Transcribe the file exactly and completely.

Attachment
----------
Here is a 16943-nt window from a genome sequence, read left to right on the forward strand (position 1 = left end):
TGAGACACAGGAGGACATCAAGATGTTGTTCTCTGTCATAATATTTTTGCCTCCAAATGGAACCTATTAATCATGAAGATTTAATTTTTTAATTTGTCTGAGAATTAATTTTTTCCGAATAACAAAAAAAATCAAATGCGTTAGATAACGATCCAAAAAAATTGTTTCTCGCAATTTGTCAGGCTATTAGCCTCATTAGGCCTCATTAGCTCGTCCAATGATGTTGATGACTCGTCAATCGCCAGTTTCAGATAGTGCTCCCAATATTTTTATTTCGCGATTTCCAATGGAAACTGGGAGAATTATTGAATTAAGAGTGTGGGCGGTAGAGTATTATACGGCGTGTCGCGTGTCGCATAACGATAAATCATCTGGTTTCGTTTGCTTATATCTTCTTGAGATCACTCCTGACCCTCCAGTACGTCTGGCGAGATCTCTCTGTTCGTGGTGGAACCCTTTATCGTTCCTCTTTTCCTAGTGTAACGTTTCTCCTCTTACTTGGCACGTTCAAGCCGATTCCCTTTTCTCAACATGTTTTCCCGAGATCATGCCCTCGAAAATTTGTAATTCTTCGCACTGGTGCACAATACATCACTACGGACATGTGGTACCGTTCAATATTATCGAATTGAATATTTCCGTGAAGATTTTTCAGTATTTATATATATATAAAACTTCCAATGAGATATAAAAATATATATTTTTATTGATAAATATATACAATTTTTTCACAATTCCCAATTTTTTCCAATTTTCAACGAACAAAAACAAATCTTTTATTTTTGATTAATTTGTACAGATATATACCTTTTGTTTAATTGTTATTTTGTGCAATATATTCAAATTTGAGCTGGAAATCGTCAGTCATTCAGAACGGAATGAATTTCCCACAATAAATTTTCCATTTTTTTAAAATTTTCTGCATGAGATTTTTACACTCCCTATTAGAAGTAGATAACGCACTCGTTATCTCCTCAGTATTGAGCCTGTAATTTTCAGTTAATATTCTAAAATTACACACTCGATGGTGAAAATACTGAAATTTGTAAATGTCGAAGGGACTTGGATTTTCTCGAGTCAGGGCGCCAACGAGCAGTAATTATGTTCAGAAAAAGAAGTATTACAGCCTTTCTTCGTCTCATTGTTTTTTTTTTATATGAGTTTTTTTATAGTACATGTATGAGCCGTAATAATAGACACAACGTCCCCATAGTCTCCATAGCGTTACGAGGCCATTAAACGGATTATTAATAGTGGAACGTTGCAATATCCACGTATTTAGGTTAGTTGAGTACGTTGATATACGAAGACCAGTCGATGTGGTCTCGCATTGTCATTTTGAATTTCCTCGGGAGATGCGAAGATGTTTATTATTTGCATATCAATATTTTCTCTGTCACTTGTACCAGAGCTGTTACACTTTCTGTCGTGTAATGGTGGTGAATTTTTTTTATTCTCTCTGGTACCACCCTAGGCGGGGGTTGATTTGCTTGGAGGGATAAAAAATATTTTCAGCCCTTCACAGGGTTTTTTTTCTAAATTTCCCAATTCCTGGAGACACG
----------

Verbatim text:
Here is a 16943-nt window from a genome sequence, read left to right on the forward strand (position 1 = left end):
TGAGACACAGGAGGACATCAAGATGTTGTTCTCTGTCATAATATTTTTGCCTCCAAATGGAACCTATTAATCATGAAGATTTAATTTTTTAATTTGTCTGAGAATTAATTTTTTCCGAATAACAAAAAAAATCAAATGCGTTAGATAACGATCCAAAAAAATTGTTTCTCGCAATTTGTCAGGCTATTAGCCTCATTAGGCCTCATTAGCTCGTCCAATGATGTTGATGACTCGTCAATCGCCAGTTTCAGATAGTGCTCCCAATATTTTTATTTCGCGATTTCCAATGGAAACTGGGAGAATTATTGAATTAAGAGTGTGGGCGGTAGAGTATTATACGGCGTGTCGCGTGTCGCATAACGATAAATCATCTGGTTTCGTTTGCTTATATCTTCTTGAGATCACTCCTGACCCTCCAGTACGTCTGGCGAGATCTCTCTGTTCGTGGTGGAACCCTTTATCGTTCCTCTTTTCCTAGTGTAACGTTTCTCCTCTTACTTGGCACGTTCAAGCCGATTCCCTTTTCTCAACATGTTTTCCCGAGATCATGCCCTCGAAAATTTGTAATTCTTCGCACTGGTGCACAATACATCACTACGGACATGTGGTACCGTTCAATATTATCGAATTGAATATTTCCGTGAAGATTTTTCAGTATTTATATATATATAAAACTTCCAATGAGATATAAAAATATATATTTTTATTGATAAATATATACAATTTTTTCACAATTCCCAATTTTTTCCAATTTTCAACGAACAAAAACAAATCTTTTATTTTTGATTAATTTGTACAGATATATACCTTTTGTTTAATTGTTATTTTGTGCAATATATTCAAATTTGAGCTGGAAATCGTCAGTCATTCAGAACGGAATGAATTTCCCACAATAAATTTTCCATTTTTTTAAAATTTTCTGCATGAGATTTTTACACTCCCTATTAGAAGTAGATAACGCACTCGTTATCTCCTCAGTATTGAGCCTGTAATTTTCAGTTAATATTCTAAAATTACACACTCGATGGTGAAAATACTGAAATTTGTAAATGTCGAAGGGACTTGGATTTTCTCGAGTCAGGGCGCCAACGAGCAGTAATTATGTTCAGAAAAAGAAGTATTACAGCCTTTCTTCGTCTCATTGTTTTTTTTTTATATGAGTTTTTTTATAGTACATGTATGAGCCGTAATAATAGACACAACGTCCCCATAGTCTCCATAGCGTTACGAGGCCATTAAACGGATTATTAATAGTGGAACGTTGCAATATCCACGTATTTAGGTTAGTTGAGTACGTTGATATACGAAGACCAGTCGATGTGGTCTCGCATTGTCATTTTGAATTTCCTCGGGAGATGCGAAGATGTTTATTATTTGCATATCAATATTTTCTCTGTCACTTGTACCAGAGCTGTTACACTTTCTGTCGTGTAATGGTGGTGAATTTTTTTTATTCTCTCTGGTACCACCCTAGGCGGGGGTTGATTTGCTTGGAGGGATAAAAAATATTTTCAGCCCTTCACAGGGTTTTTTTTCTAAATTTCCCAATTCCTGGAGACACG